A new policy debate is brewing between the left wing of the Democratic presidential field and Pete Buttigieg, a more moderate candidate, over eliminating public college tuition — and the dispute has scrambled the usual rhetorical lines.
The Democratic field is largely united in calling for free college tuition in at least some circumstances. But left-leaning candidates like Senators Bernie Sanders and Elizabeth Warren want universal programs, meaning public colleges and universities would be free for anyone, regardless of income. Mr. Buttigieg, by contrast, recently released a plan that would not apply to families earning more than $150,000 a year.
“I believe we should move to make college affordable for everybody,” he said in an ad released last week. “There are some voices saying, ‘Well, that doesn’t count unless you go even further — unless it’s even free for the kids of millionaires.’ But I only want to make promises that we can keep.”
This was an implicit attack on Mr. Sanders and Ms. Warren, though the ad did not name them, and it quickly set off a back-and-forth.
Ms. Warren said higher education was a basic good and should be free for all just as public K-12 education is. But Mr. Buttigieg, the mayor of South Bend, Ind., said that many Americans chose not to attend college and that it was elitist to suggest it was equivalent to K-12 schooling.
Jeff Weaver, a senior adviser to Mr. Sanders, called Mr. Buttigieg the elitist, saying, “The reason why people aren’t going to college is because not everybody can afford to go to college.”
What they’re fighting about
The key question is whether public colleges and universities should be free for everyone (we’ll refer to this as a universal program) or only for people below a certain income level (a means-tested program).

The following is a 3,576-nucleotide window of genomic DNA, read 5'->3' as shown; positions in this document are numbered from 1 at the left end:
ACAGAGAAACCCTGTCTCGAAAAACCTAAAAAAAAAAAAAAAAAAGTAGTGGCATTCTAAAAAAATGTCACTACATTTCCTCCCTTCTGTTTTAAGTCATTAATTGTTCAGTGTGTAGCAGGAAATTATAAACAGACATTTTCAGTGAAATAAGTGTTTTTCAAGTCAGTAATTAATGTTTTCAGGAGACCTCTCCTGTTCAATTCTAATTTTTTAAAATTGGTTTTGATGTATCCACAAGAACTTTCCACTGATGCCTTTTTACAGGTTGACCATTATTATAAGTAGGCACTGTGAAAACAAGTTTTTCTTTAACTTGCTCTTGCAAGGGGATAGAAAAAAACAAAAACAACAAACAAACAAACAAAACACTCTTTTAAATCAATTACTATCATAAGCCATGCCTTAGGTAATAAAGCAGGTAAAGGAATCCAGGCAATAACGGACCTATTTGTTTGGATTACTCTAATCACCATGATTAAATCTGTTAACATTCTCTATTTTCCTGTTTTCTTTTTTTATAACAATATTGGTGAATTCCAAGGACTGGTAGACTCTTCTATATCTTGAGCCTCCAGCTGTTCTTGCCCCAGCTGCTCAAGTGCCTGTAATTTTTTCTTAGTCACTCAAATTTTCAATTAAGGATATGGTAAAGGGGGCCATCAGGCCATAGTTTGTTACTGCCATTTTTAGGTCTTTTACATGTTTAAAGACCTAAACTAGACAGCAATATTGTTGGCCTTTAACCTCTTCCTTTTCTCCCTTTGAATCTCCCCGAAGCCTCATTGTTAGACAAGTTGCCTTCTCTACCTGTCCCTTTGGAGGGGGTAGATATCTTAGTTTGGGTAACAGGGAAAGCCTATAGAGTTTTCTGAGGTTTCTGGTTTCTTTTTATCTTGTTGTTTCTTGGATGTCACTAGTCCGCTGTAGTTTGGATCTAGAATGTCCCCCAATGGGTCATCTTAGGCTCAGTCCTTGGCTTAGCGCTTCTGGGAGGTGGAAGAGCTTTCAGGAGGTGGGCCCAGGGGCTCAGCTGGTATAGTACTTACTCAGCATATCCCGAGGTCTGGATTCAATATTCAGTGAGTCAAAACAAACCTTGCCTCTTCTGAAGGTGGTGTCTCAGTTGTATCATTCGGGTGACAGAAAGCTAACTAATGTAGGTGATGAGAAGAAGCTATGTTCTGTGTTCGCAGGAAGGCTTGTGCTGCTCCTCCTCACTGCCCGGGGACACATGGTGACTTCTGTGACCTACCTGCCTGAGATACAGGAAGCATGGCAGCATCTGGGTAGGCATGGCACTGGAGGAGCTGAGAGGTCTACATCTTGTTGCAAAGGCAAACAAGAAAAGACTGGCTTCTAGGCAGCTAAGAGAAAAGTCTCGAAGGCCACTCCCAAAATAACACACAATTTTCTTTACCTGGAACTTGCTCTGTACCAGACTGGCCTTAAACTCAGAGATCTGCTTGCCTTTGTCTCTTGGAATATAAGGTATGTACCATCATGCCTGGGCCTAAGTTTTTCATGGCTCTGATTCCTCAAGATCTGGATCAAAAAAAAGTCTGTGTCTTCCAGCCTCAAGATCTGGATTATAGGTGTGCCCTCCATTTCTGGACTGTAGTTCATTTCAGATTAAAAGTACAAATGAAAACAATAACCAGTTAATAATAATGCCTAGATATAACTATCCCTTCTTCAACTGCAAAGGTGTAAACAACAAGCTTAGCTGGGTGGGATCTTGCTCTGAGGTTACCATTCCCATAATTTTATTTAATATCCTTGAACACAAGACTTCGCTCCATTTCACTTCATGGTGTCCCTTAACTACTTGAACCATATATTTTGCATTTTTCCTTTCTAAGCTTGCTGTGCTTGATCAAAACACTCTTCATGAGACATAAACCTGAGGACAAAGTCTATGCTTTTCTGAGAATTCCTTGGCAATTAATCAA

Notably, Mr. Buttigieg and his advisers are making the sort of populist argument — why should the government spend taxpayer dollars to help millionaires? — that we more often hear from Mr. Sanders and Ms. Warren.
“I’m all for gathering tax revenue from millionaires and billionaires,” Mr. Buttigieg told reporters in Birmingham, Ala., on Wednesday. “I’m skeptical of spending it on millionaires and billionaires.”
His plan would make public colleges and universities free for families earning less than $100,000 a year and reduce tuition on a sliding scale for families earning $100,000 to $150,000 a year. He also says he would increase Pell grants to help low-income students with housing and transportation costs. His full plan is here.
Mr. Sanders, whose 2016 campaign brought free college into mainstream political discussion, wants to “eliminate tuition and fees at four-year public colleges and universities, tribal colleges, community colleges, trade schools and apprenticeship programs.” His full plan, which would also cancel the nation’s $1.6 trillion of student debt, is here.
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